Gov. Brown signs budget that helps home care workers fight for better wages

June 29, 2017

FOR IMMEDIATE RELEASE

June 29, 2017

Gov. Brown signs budget that helps home care workers fight for better wages

United Domestic Workers of America (UDW/AFSCME Local 3930—made up of nearly 100,000 In-Home Supportive Services (IHSS) home care workers—responds to the 2017-18 state budget

California’s 2017-18 budget, signed into law by Governor Brown on June 27, contains good news for In-Home Supportive Services (IHSS) home care providers – but there is still more to be done to ensure equal pay for equal work for these essential, yet often underpaid, workers.

IHSS caregivers make it possible for seniors and people with disabilities to live with dignity in the comfort of their own homes, a cost-saving and crucial service for Californians, our loved ones, and our communities. But the current county-based bargaining system fails to recognize this important work and leaves IHSS providers at the mercy of individual counties with vastly different budget priorities.

To address county-by-county disparities in wages, UDW has long pushed for state-level collective bargaining. While the new budget falls short of establishing this, it does allow counties and IHSS unions to negotiate wages up to $1.10 over the state’s minimum wage, a significant increase over the current limit.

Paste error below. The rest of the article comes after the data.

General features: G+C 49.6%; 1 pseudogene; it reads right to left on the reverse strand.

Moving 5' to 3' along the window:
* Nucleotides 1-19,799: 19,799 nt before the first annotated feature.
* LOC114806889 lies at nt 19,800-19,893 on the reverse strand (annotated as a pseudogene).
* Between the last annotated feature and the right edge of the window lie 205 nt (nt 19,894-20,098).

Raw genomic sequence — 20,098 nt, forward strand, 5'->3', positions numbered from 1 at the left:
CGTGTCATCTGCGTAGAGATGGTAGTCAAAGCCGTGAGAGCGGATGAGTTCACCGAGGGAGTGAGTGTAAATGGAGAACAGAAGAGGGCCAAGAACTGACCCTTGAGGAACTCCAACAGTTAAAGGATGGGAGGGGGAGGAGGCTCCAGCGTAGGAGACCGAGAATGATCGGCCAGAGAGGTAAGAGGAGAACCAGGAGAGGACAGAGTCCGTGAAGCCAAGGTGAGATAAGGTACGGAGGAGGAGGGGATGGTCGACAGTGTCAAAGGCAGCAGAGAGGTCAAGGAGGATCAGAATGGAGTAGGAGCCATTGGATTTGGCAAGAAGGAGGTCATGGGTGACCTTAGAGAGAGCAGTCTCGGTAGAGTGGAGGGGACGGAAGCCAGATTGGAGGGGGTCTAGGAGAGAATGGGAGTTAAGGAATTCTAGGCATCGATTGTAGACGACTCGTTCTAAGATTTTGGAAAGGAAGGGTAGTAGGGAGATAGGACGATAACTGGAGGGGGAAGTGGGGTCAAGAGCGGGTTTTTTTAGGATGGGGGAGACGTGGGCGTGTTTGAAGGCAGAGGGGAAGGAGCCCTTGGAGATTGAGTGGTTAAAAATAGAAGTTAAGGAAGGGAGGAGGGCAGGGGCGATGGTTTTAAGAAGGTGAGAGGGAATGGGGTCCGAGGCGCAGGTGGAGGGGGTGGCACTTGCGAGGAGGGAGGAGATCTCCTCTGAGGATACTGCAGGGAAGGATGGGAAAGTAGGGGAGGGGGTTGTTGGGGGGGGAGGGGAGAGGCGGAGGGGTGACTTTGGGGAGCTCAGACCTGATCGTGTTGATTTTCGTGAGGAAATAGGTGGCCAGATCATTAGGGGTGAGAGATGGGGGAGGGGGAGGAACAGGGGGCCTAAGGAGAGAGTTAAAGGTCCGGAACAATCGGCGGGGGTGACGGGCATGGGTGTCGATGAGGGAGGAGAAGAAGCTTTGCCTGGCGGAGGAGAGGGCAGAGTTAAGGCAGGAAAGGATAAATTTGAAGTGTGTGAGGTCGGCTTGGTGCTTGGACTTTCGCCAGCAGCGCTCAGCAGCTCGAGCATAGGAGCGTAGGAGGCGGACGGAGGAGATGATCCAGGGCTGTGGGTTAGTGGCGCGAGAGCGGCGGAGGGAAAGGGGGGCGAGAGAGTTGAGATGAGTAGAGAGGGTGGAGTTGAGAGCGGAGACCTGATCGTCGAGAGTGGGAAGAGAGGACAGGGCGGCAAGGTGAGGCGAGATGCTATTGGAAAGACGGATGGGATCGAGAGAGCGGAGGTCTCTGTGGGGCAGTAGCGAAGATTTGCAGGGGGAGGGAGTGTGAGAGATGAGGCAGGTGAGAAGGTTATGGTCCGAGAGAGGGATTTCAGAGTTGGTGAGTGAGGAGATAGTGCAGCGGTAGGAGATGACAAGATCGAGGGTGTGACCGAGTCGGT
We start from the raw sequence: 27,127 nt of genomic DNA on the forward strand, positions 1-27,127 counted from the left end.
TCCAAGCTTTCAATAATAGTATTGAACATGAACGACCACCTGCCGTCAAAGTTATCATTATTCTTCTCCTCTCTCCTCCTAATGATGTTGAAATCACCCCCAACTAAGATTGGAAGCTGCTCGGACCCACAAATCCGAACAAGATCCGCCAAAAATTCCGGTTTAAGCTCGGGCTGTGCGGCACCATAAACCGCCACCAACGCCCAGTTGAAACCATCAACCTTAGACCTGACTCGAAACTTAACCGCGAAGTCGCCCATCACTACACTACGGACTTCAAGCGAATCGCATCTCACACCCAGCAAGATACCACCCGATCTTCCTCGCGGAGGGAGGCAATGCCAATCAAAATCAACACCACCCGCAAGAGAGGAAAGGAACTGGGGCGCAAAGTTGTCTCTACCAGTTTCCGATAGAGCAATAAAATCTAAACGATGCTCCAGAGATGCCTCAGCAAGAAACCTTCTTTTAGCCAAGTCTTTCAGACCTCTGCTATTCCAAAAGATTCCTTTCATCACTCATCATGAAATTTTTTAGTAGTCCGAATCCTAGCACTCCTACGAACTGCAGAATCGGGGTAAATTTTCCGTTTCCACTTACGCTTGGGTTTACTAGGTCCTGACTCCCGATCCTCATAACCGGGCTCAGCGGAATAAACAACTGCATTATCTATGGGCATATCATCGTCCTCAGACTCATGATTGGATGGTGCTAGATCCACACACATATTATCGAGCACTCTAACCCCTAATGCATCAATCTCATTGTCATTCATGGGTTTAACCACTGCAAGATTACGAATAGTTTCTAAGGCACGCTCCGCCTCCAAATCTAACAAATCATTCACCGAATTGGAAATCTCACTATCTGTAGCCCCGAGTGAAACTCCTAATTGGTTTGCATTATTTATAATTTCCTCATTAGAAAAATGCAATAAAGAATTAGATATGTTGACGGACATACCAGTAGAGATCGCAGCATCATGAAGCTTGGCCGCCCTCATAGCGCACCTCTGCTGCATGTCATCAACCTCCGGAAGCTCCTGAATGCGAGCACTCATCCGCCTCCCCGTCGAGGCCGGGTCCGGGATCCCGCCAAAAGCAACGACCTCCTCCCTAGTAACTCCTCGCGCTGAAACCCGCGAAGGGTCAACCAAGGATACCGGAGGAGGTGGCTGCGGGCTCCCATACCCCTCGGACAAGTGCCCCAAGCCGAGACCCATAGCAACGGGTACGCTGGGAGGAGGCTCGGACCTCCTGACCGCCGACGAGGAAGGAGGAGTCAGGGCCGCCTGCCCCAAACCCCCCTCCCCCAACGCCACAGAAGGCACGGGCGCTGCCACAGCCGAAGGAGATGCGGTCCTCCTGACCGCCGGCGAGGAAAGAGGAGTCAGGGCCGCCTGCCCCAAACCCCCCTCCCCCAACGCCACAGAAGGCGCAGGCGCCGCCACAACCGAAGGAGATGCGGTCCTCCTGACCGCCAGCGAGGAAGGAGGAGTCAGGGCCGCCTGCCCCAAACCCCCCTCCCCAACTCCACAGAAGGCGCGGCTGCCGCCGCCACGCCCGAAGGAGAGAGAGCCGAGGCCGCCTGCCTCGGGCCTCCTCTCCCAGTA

“Our members welcome the ability to bargain for higher pay,” said Doug Moore, Executive Director of UDW. “But the shortage of long term care workers is a crisis in California. It will take more than a patchwork solution to solve it; it will take state-level bargaining.”

Counties are almost completely reimbursed for the cost of the program, and the 2017-18 budget expedites the reimbursement process.

In another win, the 2017-18 budget protects continuity of care for seniors and people with disabilities by putting into law exemptions that allow certain caregivers to work beyond the 66 hour per week cap. It also requires that the state educates IHSS providers about the exemptions that are available to them, and puts in place an appeals process should a provider be denied an exemption.

“This budget is a step in the right direction for our members, but it doesn’t go far enough,” said Moore. “We look forward to working with the Governor and legislature in the future to address California’s long term care crisis.”

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